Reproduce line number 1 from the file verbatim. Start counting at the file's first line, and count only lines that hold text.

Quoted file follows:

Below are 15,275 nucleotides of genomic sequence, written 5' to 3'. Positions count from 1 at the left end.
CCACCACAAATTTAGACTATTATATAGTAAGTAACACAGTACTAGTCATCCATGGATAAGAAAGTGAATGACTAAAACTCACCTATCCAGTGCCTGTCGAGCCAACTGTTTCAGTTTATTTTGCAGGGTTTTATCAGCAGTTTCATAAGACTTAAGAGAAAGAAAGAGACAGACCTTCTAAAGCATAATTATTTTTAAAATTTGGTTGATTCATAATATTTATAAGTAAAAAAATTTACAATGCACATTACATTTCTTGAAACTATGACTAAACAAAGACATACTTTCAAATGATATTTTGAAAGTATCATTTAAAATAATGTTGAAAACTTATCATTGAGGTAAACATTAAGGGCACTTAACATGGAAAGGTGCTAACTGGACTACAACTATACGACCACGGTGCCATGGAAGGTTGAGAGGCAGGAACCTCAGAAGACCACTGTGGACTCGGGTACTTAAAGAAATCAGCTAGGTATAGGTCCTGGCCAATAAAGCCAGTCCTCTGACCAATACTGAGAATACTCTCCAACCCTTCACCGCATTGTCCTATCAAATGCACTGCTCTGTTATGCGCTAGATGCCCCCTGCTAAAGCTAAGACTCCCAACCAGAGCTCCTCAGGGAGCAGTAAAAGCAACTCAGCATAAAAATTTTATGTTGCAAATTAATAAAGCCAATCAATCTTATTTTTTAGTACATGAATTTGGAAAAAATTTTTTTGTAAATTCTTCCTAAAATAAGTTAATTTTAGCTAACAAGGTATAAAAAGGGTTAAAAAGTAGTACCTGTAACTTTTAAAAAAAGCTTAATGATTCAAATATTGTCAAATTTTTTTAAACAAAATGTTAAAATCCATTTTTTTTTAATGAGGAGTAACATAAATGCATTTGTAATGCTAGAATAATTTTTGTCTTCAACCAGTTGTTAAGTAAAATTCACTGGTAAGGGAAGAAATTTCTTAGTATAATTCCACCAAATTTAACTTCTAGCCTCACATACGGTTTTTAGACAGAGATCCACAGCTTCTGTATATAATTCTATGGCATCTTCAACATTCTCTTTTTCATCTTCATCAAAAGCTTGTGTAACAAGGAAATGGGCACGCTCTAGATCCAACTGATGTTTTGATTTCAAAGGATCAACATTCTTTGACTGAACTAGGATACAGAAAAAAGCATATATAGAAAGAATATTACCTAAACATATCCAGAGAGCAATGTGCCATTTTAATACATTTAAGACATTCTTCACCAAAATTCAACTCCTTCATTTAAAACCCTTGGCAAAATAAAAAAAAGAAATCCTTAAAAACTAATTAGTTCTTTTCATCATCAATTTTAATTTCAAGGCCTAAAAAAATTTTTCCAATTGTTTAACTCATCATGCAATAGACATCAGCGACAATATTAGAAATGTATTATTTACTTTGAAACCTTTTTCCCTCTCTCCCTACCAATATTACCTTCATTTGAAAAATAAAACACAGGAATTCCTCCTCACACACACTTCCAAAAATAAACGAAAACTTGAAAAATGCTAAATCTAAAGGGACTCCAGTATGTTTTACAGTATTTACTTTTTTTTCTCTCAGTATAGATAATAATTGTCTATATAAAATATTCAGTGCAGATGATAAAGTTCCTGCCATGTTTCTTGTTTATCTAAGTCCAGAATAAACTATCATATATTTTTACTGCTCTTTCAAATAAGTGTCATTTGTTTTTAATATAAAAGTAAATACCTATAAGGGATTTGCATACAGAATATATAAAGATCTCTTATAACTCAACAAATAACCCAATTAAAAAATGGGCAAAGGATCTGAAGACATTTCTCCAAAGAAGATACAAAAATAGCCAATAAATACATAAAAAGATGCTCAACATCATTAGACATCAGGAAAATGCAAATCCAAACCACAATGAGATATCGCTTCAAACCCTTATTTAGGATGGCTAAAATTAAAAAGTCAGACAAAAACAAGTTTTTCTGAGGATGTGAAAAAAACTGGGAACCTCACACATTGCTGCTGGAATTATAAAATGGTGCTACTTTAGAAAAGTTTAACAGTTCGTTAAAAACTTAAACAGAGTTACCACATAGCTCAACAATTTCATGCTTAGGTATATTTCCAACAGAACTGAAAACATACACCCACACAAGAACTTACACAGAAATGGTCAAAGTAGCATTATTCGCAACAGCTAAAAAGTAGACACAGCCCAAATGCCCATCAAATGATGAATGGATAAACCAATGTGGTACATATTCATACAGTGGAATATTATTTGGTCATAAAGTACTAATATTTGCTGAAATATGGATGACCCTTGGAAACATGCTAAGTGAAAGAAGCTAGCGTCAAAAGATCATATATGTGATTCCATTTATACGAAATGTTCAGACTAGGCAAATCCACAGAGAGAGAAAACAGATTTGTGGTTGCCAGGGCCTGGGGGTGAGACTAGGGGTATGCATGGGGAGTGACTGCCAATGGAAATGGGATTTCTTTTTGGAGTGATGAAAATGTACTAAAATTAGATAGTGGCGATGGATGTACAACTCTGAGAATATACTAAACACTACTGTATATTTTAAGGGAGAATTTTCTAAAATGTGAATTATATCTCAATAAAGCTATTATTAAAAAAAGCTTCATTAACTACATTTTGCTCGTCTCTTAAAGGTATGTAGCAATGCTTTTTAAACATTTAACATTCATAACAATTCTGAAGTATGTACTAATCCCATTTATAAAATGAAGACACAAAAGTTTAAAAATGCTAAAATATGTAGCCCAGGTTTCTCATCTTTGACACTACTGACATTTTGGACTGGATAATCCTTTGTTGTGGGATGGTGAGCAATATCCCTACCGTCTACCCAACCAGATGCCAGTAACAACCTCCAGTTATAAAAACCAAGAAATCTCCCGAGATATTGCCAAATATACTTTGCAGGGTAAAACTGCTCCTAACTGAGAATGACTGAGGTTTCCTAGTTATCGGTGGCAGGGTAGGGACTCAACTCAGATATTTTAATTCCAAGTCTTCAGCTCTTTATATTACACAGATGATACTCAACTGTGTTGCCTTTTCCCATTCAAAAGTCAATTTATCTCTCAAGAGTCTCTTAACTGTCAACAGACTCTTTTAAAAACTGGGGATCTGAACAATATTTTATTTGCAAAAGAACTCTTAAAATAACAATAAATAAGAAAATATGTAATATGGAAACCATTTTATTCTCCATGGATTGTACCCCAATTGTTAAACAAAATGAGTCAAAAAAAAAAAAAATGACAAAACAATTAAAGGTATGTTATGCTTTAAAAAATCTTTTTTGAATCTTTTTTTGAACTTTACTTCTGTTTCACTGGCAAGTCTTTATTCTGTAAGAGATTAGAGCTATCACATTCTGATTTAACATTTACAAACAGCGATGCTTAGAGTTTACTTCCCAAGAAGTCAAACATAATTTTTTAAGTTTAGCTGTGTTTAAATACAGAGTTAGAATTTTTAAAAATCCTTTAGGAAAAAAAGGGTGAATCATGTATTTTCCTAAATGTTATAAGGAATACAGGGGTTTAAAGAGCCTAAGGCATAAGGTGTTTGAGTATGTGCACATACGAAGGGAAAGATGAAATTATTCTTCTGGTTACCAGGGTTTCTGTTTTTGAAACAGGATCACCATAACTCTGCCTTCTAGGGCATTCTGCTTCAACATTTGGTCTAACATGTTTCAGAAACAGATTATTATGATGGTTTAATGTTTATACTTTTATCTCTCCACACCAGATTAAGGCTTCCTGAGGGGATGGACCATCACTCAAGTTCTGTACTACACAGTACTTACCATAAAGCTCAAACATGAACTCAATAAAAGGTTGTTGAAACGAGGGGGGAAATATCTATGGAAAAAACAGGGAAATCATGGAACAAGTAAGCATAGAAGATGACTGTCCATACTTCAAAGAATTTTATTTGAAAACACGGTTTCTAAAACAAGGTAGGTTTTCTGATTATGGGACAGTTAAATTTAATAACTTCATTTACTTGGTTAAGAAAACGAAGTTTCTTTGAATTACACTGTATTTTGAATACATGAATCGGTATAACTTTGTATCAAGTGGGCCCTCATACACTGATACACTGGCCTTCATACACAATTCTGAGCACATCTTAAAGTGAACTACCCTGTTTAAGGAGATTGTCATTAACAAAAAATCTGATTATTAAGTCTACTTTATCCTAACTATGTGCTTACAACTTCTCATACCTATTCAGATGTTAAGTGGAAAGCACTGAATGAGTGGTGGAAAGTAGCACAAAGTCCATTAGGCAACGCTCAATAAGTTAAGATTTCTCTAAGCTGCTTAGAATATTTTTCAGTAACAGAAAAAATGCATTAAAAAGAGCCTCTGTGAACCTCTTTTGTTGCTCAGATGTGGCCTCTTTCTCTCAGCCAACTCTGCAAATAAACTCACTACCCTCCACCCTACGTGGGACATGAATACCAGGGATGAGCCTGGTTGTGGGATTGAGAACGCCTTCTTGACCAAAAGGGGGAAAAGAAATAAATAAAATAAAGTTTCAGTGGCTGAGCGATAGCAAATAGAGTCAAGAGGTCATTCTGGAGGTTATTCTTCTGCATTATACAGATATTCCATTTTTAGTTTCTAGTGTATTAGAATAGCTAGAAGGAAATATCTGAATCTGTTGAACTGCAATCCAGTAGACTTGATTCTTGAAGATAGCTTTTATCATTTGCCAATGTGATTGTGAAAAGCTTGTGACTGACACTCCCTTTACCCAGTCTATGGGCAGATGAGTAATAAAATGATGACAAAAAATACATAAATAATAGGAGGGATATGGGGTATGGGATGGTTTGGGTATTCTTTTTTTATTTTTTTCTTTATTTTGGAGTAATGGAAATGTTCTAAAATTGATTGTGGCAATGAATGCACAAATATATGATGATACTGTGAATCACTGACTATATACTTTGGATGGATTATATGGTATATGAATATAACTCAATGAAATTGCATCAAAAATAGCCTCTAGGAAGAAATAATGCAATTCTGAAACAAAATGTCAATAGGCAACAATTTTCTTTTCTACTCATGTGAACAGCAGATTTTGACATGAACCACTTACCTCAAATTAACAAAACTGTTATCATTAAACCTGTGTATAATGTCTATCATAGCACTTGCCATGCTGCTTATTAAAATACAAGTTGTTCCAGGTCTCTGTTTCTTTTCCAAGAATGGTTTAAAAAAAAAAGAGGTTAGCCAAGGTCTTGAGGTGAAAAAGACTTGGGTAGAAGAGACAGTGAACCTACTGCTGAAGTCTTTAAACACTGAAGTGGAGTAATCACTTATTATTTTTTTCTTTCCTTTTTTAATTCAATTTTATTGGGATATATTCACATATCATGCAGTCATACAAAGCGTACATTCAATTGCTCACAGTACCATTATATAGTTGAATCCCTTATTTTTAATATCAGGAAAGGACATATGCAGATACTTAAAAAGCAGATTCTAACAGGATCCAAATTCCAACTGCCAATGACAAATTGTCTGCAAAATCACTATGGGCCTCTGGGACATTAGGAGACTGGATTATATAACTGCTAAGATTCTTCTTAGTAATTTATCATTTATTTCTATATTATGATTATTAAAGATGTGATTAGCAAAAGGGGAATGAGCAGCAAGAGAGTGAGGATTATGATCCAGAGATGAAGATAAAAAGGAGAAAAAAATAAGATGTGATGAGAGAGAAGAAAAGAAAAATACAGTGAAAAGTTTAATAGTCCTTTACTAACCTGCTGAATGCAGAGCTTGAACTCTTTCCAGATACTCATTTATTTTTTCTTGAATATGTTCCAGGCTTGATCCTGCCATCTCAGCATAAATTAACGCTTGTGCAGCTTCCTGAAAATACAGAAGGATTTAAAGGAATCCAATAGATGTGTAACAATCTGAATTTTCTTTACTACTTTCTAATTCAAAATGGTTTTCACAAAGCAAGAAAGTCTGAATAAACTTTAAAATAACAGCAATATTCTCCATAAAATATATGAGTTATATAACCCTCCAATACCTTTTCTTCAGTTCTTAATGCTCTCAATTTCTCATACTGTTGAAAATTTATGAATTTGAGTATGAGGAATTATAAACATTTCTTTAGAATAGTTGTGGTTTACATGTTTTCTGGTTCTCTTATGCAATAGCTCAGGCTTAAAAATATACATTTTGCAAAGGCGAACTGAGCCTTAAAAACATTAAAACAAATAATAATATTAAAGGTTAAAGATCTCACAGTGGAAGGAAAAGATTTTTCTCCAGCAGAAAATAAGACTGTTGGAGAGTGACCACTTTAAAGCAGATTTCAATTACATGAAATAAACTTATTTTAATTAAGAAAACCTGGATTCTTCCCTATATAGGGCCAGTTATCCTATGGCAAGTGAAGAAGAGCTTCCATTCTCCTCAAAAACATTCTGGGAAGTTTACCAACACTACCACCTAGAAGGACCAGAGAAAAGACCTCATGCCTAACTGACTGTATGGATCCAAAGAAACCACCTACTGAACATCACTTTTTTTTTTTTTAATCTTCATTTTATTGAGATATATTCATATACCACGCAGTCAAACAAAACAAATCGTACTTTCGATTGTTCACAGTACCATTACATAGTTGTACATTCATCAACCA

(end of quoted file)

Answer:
Below are 15,275 nucleotides of genomic sequence, written 5' to 3'. Positions count from 1 at the left end.